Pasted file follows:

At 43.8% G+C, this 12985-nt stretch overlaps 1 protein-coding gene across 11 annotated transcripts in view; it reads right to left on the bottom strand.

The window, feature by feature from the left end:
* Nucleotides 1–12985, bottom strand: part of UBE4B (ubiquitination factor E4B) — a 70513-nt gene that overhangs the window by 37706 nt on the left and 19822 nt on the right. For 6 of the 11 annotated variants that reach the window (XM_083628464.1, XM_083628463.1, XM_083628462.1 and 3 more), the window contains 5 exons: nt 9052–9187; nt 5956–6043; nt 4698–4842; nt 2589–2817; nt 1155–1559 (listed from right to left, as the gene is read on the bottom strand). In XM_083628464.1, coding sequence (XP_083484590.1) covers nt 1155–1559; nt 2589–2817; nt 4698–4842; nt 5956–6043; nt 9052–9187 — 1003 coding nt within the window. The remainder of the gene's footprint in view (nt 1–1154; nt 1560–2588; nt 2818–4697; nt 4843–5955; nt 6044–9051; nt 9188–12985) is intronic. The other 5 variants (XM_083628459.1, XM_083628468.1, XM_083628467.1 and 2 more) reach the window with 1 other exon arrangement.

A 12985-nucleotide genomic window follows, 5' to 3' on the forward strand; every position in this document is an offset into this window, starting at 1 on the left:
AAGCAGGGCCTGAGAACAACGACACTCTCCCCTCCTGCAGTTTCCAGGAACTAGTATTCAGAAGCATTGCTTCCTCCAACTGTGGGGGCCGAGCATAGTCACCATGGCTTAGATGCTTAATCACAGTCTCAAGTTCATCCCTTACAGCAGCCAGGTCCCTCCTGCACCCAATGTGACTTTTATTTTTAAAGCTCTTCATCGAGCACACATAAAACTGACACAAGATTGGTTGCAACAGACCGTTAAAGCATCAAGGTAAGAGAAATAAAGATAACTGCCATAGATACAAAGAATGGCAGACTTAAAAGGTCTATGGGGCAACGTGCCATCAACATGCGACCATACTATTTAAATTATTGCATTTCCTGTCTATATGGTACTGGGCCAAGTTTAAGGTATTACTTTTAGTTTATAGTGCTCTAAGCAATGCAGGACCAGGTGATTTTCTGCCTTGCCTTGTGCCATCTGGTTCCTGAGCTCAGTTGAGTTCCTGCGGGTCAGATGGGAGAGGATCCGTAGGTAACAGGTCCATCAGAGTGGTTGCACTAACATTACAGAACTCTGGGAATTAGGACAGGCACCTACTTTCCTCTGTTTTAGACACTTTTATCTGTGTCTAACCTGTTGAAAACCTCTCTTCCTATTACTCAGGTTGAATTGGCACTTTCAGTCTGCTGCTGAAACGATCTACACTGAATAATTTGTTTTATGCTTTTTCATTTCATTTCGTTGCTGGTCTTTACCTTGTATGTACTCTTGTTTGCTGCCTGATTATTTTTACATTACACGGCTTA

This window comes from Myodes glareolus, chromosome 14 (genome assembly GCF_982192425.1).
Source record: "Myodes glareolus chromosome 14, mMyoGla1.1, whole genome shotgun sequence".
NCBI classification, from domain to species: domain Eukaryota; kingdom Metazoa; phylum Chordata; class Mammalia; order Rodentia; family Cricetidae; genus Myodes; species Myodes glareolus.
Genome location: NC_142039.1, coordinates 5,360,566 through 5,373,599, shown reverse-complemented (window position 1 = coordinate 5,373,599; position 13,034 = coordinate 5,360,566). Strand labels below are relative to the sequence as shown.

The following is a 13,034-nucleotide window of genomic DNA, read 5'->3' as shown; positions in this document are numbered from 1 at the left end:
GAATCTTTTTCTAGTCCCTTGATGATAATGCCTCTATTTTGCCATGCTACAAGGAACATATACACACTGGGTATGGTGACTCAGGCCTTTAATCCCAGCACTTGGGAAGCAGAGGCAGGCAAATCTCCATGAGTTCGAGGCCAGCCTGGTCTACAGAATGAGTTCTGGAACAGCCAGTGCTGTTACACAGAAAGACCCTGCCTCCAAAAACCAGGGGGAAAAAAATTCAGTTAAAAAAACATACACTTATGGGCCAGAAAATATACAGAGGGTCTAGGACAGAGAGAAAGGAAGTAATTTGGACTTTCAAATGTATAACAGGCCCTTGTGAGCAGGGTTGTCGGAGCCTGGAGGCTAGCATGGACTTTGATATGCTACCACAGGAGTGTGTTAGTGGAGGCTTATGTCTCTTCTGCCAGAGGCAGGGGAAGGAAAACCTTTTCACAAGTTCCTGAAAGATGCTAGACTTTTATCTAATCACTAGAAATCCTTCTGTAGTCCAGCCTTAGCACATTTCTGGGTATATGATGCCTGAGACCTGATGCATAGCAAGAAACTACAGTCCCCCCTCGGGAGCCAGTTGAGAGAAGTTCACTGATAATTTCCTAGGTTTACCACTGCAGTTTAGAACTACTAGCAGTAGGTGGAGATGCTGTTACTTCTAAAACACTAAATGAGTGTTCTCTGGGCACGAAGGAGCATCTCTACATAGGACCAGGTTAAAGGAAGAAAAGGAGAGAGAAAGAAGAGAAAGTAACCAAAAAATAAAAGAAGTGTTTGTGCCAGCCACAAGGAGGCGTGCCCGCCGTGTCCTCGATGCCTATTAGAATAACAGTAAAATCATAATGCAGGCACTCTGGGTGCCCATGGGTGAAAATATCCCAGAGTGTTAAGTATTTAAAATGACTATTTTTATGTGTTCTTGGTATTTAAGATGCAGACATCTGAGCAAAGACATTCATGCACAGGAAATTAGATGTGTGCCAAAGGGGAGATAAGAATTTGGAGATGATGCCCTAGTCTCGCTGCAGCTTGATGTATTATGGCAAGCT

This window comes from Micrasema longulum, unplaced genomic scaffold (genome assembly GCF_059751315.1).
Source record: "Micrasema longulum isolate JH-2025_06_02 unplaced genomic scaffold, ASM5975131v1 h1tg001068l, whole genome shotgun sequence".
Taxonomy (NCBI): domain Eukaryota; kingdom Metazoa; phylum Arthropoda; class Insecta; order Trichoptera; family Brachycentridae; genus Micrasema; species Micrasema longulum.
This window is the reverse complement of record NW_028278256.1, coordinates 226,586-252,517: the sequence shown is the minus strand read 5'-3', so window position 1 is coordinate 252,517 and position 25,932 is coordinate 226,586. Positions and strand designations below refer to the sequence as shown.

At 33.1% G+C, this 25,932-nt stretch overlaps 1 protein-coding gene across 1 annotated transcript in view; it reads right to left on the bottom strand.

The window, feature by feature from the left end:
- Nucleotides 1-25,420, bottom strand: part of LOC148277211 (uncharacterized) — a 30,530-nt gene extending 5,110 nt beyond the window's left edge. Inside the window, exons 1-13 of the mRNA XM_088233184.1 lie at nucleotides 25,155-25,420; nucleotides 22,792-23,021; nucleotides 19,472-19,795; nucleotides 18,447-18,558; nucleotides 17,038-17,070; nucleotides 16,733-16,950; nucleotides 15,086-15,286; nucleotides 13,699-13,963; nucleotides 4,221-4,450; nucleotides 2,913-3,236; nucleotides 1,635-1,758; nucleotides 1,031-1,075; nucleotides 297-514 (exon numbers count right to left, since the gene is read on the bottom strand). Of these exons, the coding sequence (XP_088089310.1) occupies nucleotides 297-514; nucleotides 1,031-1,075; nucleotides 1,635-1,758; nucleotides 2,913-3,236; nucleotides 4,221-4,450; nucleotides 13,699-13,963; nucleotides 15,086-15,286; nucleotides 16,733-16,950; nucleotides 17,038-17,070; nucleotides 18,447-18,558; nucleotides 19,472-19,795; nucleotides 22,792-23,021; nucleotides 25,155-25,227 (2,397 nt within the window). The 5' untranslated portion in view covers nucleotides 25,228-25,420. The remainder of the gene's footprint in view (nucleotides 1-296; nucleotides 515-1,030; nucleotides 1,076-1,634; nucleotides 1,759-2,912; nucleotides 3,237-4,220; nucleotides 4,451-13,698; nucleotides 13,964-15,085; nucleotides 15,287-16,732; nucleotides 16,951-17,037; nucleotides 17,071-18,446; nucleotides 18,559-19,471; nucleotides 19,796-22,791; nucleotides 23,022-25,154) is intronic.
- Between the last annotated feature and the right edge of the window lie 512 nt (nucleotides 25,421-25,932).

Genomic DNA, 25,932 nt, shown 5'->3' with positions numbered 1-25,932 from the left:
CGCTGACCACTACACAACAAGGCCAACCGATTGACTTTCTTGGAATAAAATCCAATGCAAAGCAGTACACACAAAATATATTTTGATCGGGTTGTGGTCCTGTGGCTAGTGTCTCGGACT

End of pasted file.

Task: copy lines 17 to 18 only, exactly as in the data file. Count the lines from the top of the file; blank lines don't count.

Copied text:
The window, feature by feature from the left end:
- Nucleotides 1-25,420, bottom strand: part of LOC148277211 (uncharacterized) — a 30,530-nt gene extending 5,110 nt beyond the window's left edge. Inside the window, exons 1-13 of the mRNA XM_088233184.1 lie at nucleotides 25,155-25,420; nucleotides 22,792-23,021; nucleotides 19,472-19,795; nucleotides 18,447-18,558; nucleotides 17,038-17,070; nucleotides 16,733-16,950; nucleotides 15,086-15,286; nucleotides 13,699-13,963; nucleotides 4,221-4,450; nucleotides 2,913-3,236; nucleotides 1,635-1,758; nucleotides 1,031-1,075; nucleotides 297-514 (exon numbers count right to left, since the gene is read on the bottom strand). Of these exons, the coding sequence (XP_088089310.1) occupies nucleotides 297-514; nucleotides 1,031-1,075; nucleotides 1,635-1,758; nucleotides 2,913-3,236; nucleotides 4,221-4,450; nucleotides 13,699-13,963; nucleotides 15,086-15,286; nucleotides 16,733-16,950; nucleotides 17,038-17,070; nucleotides 18,447-18,558; nucleotides 19,472-19,795; nucleotides 22,792-23,021; nucleotides 25,155-25,227 (2,397 nt within the window). The 5' untranslated portion in view covers nucleotides 25,228-25,420. The remainder of the gene's footprint in view (nucleotides 1-296; nucleotides 515-1,030; nucleotides 1,076-1,634; nucleotides 1,759-2,912; nucleotides 3,237-4,220; nucleotides 4,451-13,698; nucleotides 13,964-15,085; nucleotides 15,287-16,732; nucleotides 16,951-17,037; nucleotides 17,071-18,446; nucleotides 18,559-19,471; nucleotides 19,796-22,791; nucleotides 23,022-25,154) is intronic.